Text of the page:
However, a DPO needs to be available at all time. This availability extends to all departments within your organisation, management, relevant regulators and the public. The DPO should be consulted internally on all data protection matters, and is a first point of contact for members of the public inquiring as to the use of their data within your organisation.
Regardless of how much time the fulfilment of these responsibilities takes, the outcome needs to be an understanding of the data protection liabilities within your organisation and the reduction of risk as much as is possible and reasonable.
The GDPR explicitly states that the DPO is to:
- Inform and advise on data protection obligations under GDPR, and all other relevant data protection regulations.
- Monitor organisational compliance with GDPR. That includes understanding how data processing responsibilities are assigned, how data is collected, what it is used for and how it is disposed.
- Perform audits to ensure maintenance of quality standards.
- Ensure the adequate training of all staff involved in data processing.
- Maintain records of all data processing activities and reviews.
- Carry out Data Protection Impact Assessments (DPIA).
- These must be undertaken for all data processing that is “likely to result in a high risk” to individuals, or if there is a change in processing procedures.
- DPIAs cover the nature, scope, purpose and context of the data processing, assess any risks to individuals and make suggestions for mitigation [see subsection].
- Serve as a contact point for data protection authorities.
Organisations are legally required to supply their DPO with sufficient resources to carry out their responsibilities appropriately. This includes training programs, staff, time, infrastructure and financing.
What is the Role of the DPO? — The Undertaking of Data Protection Impact Assessments (DPIA)
One of the primary roles and responsibilities of a DPO is to undertake Data Protection Impact Assessments (DPIA). This is a set of inquiries designed to determine the risks to data protection posed by any new or existing project using public data. Staff other than the DPO can take the lead on conducting a DPIA. However, legally, the DPO must be consulted throughout the process.
In brief, a DPIA should:
- Describe the nature, scope, purpose and context of the data processing in question.
- Assess the necessity of said data use in proportion to compliance measures.
- Identify and assess the risks to individuals.
- Identify any additional measures your organisation could take to mitigate those risks.
A DPIA must consider both the severity and likelihood of any impact. There is not an obligation to remove risk altogether. The requirement is to minimise risks and display how the remaining risks are justified.
It is advisable to carry out a DPIA for any new or updated procedure involving the use of public data. There is, however, a legal requirement to undertake a DPIA when the processing risks of data are likely to be high. An effective DPIA will bring together broader compliance, financial and reputational factors to demonstrate accountability.
You should develop a risk assessment that will enable you to determine if a DPIA in necessary. You should then develop a core set of DPIA criteria to standardise DPIA implementation and allow for easy training procedures.
The DPIA is a key element of the increased focus on accountability and data protection put forward by the GDPR. You are not required to publish your DPIA under GDPR. However, there are benefits to publication. It demonstrates compliance and helps engender trust. The Information Commissioner’s Office (ICO) recommends publishing DPIA results whenever possible — removing sensitive details if necessary.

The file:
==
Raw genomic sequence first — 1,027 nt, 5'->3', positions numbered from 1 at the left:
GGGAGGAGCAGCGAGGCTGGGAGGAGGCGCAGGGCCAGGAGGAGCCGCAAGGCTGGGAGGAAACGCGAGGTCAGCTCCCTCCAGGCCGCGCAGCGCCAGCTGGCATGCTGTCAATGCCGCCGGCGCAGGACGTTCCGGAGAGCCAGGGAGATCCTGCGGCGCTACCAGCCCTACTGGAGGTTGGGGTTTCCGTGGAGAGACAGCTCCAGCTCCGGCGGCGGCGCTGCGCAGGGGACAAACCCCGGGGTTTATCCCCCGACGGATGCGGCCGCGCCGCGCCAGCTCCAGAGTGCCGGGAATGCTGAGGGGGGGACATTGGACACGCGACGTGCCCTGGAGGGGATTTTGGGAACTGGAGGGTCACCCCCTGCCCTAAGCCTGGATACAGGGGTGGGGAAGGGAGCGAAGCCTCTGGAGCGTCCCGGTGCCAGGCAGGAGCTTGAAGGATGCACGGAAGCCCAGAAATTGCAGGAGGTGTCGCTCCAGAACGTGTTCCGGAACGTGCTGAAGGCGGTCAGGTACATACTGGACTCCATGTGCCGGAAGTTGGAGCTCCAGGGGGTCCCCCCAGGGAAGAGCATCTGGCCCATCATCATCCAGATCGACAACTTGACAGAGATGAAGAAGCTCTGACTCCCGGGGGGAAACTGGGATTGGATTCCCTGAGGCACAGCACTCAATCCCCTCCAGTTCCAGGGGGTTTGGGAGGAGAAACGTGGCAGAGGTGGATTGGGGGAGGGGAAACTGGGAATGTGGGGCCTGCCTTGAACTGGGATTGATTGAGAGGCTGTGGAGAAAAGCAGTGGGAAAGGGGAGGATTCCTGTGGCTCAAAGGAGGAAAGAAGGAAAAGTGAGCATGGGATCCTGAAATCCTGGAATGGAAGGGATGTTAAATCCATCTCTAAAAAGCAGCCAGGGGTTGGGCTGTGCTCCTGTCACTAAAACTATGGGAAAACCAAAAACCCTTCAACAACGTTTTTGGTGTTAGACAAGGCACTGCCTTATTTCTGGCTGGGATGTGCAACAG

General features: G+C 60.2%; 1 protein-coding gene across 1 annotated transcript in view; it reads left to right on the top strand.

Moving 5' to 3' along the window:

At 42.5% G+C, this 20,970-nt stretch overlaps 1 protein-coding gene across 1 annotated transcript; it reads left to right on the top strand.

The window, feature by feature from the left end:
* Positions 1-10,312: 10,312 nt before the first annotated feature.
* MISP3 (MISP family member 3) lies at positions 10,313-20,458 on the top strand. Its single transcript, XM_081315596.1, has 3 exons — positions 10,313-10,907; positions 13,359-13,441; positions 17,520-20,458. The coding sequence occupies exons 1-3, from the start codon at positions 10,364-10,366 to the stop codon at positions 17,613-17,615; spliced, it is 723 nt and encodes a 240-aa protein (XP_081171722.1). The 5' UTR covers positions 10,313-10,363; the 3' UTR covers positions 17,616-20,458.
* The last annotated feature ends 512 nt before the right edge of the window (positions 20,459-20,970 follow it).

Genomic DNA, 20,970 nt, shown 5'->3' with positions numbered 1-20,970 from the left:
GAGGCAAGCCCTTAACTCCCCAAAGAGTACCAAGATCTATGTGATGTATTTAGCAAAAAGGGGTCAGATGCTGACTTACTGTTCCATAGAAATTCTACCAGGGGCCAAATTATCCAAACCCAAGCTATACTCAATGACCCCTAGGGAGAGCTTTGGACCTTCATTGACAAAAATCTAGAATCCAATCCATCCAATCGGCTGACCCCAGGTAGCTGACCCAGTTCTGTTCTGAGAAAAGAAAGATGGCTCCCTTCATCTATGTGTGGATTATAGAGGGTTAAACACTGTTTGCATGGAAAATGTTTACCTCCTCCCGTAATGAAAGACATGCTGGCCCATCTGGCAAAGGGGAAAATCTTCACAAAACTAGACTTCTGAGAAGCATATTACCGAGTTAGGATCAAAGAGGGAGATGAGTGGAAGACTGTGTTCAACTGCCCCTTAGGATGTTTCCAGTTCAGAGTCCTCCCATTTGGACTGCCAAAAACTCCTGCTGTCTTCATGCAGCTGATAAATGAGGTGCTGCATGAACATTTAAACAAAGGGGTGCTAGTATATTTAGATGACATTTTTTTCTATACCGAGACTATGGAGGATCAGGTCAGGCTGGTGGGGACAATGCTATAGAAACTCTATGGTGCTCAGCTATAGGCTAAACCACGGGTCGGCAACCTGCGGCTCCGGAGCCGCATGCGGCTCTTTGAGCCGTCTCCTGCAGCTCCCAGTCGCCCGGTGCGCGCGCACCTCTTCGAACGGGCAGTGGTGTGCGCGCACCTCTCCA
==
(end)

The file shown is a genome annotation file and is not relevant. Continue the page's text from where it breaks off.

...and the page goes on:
Summary: The Scope and Role of the DPO is to Independently Assess the Use of All Public Data within Your Organisation
One of the key expansions of responsibility within the GDPR is an emphasis on the need to demonstrate compliance. It is now incumbent on organisations to keep records, explain their decision making process, and show why they kept the personal data that they chose to process and how they are actively protecting that information. It is important for you to be able to demonstrate to a regulator that the best practices for data protection are being implemented.
On a basic level, the DPO is responsible for making sure that all data collection, retention and processing operations are undertaken with as little data as possible, data pseudonymisation is undertaken as much as possible, and that the purposes and reason for data processing operations are clearly stated and outway the risks. Your DPO is responsible for understanding data and understanding regulations. They are there to help your company remain complaint with the GDPR and other relevant regulations.
At a minimum, a DPO should help your organisation create a defensible position around data collection, processing and retention policies. This means being able to demonstrate to a regulator that your organisation has made efforts to obtain compliance (even if it hasn’t been achieved) and that you are actively working to improve the situation. This is done through creating an overview of where you are and where you need to be, and then documenting assessments, advice and actions.
The DPO, however, is fundamentally different than other compliance and data roles. Although they will use many of the same tools as your CIO, CISO or CDO, their primary drivers are different.
A primary goal of the DPO is really to ensure that only the minimum amount of data necessary is collected and retained about customers. This is often in opposition to the goals and aims of other data functions and potentially business interests.
The position pulls together a need for legal, compliance and technical expertise in a person who can make board presentations and may be required to do press conferences in the event of a breach. It is important to think about all of these aspects of the job when looking for the right person to appoint as DPO.